Vol. 31, No. 1 (January 2020) of the Journal of the American Academy of Audiology (JAAA) is now available online (login required).
Clinical Case Reports: Striking the Right Balance
Devin L. McCaslin
Tinnitus Sound Therapy Trial Shows Effectiveness for Those with Tinnitus
Richard S. Tyler, Ann Perreau, Thomas Powers, Alexandra Watts, Rachael Owen, Helena Ji, and Patricia C. Mancini
Interactions Between Digital Noise Reduction and Reverberation: Acoustic and Behavioral Effects
Paul Reinhart, Pavel Zahorik, and Pamela Souza
Visual Reliance During Speech Recognition in Cochlear Implant Users and Candidates
Aaron C. Moberly, Kara J. Vasil, and Christin Ray
Skill Transference of a Probe-Tube Placement Training Simulator
Robert W. Koch, Hasan Saleh, Paula Folkeard, Sheila Moodie, Conner Janeteas, Sumit K. Agrawal, Hanif M. Ladak, and Susan Scollie
Evaluation of a Remote Microphone System with Tri-Microphone Beamformer
Jace Wolfe, Mila Duke, Erin Schafer, Christine Jones, Lori Rakita, and Jarrod Battles
Can the Lateralized Readiness Potential Detect Suppressed Manual Responses to Pure Tones?
David Jackson Morris, K. Jonas Brännström, and Catherine Sabourin
When Can Stable AutoNRT Thresholds be Expected? A Clinical Implication When Fitting Young Children
Andreas Björsne and Lennart Magnusson
Symptoms, Audiometric and Vestibular Laboratory Findings, and Imaging in a Concurrent Superior Canal Dehiscence Syndrome and Vestibular Schwannoma: A Case Report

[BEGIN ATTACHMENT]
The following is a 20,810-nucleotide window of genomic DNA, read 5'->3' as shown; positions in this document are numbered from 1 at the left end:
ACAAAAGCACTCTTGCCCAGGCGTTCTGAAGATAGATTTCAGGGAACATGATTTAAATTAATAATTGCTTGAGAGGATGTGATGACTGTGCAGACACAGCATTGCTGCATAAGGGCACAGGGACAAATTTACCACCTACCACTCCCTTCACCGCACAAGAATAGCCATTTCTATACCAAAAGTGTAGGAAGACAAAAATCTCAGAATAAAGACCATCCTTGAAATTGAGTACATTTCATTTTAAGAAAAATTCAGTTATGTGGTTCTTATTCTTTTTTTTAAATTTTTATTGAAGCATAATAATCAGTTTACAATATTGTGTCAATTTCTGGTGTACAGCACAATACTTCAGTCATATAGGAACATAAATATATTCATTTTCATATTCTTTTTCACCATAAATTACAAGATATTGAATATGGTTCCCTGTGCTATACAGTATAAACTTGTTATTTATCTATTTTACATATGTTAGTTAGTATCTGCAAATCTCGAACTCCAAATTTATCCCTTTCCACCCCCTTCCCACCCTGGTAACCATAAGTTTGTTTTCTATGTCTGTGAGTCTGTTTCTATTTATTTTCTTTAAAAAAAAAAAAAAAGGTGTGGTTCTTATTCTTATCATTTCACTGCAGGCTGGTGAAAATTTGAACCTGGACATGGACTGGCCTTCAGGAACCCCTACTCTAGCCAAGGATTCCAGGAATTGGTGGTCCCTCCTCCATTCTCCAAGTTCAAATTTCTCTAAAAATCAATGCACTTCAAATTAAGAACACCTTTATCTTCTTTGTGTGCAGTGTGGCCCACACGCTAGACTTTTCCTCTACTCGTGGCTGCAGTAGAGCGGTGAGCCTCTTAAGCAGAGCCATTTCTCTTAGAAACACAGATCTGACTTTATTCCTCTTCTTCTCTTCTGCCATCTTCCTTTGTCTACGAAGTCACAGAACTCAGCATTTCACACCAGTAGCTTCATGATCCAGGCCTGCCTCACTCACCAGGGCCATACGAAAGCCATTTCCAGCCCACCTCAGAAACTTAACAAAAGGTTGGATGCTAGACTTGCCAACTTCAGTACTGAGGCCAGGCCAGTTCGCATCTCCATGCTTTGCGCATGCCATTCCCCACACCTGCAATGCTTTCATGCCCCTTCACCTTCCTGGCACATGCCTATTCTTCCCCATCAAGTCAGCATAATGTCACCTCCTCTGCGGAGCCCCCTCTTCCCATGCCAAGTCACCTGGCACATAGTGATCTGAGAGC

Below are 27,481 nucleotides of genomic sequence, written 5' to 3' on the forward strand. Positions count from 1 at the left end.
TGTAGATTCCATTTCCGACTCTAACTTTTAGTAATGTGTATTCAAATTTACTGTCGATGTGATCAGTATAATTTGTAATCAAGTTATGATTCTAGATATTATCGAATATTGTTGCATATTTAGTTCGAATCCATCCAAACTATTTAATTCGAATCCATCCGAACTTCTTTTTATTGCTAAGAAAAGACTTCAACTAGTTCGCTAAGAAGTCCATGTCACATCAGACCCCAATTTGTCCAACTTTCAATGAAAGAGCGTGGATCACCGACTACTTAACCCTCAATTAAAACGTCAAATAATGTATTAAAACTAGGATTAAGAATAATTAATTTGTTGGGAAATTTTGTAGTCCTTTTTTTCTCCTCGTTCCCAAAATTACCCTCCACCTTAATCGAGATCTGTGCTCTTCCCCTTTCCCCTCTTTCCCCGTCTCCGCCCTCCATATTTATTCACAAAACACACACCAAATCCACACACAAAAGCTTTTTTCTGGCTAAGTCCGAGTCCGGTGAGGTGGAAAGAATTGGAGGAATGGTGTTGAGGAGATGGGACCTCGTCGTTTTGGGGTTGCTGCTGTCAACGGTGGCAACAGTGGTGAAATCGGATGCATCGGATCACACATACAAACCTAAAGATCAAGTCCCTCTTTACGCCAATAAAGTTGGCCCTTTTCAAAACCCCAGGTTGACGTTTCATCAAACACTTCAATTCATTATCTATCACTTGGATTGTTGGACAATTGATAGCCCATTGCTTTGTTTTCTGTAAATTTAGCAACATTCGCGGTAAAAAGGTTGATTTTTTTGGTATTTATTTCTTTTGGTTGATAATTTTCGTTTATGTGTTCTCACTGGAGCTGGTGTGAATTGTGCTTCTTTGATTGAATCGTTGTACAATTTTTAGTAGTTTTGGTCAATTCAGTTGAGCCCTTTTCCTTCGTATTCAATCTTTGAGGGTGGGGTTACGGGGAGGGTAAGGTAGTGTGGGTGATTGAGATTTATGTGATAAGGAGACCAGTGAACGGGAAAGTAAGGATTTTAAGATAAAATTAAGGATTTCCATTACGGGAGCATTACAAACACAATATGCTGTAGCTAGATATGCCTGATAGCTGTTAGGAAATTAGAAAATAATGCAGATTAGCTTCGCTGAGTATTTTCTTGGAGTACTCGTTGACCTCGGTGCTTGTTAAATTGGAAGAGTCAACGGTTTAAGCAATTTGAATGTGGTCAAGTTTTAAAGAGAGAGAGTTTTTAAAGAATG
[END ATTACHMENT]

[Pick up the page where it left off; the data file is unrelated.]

Doug Garrison, Laura Barth, David Kaylie, and Kristal Riska
“Huh?” is used in at least 31 languages around the world! A version of the word can be found in nearly every language on Earth (Dingemanse et al, 2013). This research concluded that all languages studied included a word similar, in both sound and function, to the English “huh?” Regardless of language, the word is…
If you have a dog or cat, you’ve probably seen their ears moving toward an interesting or startling sound. For professional equestrians, watching the ears of their horse allows them to gauge their shifting attention. Humans still have these same muscles, and even more interesting is their relationship to our brain and how we pay attention. …
Tai Chi is not just for increasing balance; it may also help improve cognitive performance. In a recent randomized controlled trial, study participants who practiced a form of Tai Chi twice a week for six months improved their scores on the Montreal Cognitive Assessment (MoCA) when compared to a control group (Fuzhong et al, 2023)….